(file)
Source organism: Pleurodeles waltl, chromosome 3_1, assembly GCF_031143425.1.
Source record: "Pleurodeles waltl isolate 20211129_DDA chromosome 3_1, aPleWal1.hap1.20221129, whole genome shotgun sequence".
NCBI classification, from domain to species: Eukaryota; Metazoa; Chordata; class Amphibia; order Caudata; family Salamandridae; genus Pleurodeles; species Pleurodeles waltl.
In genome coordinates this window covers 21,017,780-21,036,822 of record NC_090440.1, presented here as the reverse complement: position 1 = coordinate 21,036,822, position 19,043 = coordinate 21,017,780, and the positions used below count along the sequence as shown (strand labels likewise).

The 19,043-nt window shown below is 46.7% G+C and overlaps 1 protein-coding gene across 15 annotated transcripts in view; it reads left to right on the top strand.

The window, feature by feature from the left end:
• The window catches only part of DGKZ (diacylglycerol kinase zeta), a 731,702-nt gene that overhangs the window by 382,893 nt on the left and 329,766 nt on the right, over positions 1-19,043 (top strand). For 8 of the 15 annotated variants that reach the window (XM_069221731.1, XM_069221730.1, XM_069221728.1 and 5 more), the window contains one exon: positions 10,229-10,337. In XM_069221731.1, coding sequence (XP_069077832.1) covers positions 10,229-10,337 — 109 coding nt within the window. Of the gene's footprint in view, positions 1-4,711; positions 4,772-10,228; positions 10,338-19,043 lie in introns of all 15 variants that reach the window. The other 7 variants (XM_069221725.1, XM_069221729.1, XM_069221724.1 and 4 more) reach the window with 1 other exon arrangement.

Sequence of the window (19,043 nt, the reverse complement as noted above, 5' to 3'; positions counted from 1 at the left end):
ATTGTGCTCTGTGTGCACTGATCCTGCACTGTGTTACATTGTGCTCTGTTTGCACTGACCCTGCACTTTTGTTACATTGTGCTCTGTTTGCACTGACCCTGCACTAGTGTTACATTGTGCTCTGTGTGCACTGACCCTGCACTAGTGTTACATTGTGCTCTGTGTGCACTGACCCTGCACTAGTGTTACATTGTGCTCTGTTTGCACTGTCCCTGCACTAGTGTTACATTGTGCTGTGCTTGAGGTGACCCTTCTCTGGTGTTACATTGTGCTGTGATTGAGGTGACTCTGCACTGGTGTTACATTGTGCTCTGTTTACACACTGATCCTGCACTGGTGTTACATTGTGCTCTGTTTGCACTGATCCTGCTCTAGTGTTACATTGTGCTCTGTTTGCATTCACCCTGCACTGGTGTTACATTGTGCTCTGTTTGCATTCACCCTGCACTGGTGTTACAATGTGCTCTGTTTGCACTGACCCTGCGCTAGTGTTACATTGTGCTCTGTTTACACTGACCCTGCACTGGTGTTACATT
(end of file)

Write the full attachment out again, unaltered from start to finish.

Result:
Source organism: Pleurodeles waltl, chromosome 3_1, assembly GCF_031143425.1.
Source record: "Pleurodeles waltl isolate 20211129_DDA chromosome 3_1, aPleWal1.hap1.20221129, whole genome shotgun sequence".
NCBI classification, from domain to species: Eukaryota; Metazoa; Chordata; class Amphibia; order Caudata; family Salamandridae; genus Pleurodeles; species Pleurodeles waltl.
In genome coordinates this window covers 21,017,780-21,036,822 of record NC_090440.1, presented here as the reverse complement: position 1 = coordinate 21,036,822, position 19,043 = coordinate 21,017,780, and the positions used below count along the sequence as shown (strand labels likewise).

The 19,043-nt window shown below is 46.7% G+C and overlaps 1 protein-coding gene across 15 annotated transcripts in view; it reads left to right on the top strand.

The window, feature by feature from the left end:
• The window catches only part of DGKZ (diacylglycerol kinase zeta), a 731,702-nt gene that overhangs the window by 382,893 nt on the left and 329,766 nt on the right, over positions 1-19,043 (top strand). For 8 of the 15 annotated variants that reach the window (XM_069221731.1, XM_069221730.1, XM_069221728.1 and 5 more), the window contains one exon: positions 10,229-10,337. In XM_069221731.1, coding sequence (XP_069077832.1) covers positions 10,229-10,337 — 109 coding nt within the window. Of the gene's footprint in view, positions 1-4,711; positions 4,772-10,228; positions 10,338-19,043 lie in introns of all 15 variants that reach the window. The other 7 variants (XM_069221725.1, XM_069221729.1, XM_069221724.1 and 4 more) reach the window with 1 other exon arrangement.

Sequence of the window (19,043 nt, the reverse complement as noted above, 5' to 3'; positions counted from 1 at the left end):
ATTGTGCTCTGTGTGCACTGATCCTGCACTGTGTTACATTGTGCTCTGTTTGCACTGACCCTGCACTTTTGTTACATTGTGCTCTGTTTGCACTGACCCTGCACTAGTGTTACATTGTGCTCTGTGTGCACTGACCCTGCACTAGTGTTACATTGTGCTCTGTGTGCACTGACCCTGCACTAGTGTTACATTGTGCTCTGTTTGCACTGTCCCTGCACTAGTGTTACATTGTGCTGTGCTTGAGGTGACCCTTCTCTGGTGTTACATTGTGCTGTGATTGAGGTGACTCTGCACTGGTGTTACATTGTGCTCTGTTTACACACTGATCCTGCACTGGTGTTACATTGTGCTCTGTTTGCACTGATCCTGCTCTAGTGTTACATTGTGCTCTGTTTGCATTCACCCTGCACTGGTGTTACATTGTGCTCTGTTTGCATTCACCCTGCACTGGTGTTACAATGTGCTCTGTTTGCACTGACCCTGCGCTAGTGTTACATTGTGCTCTGTTTACACTGACCCTGCACTGGTGTTACATT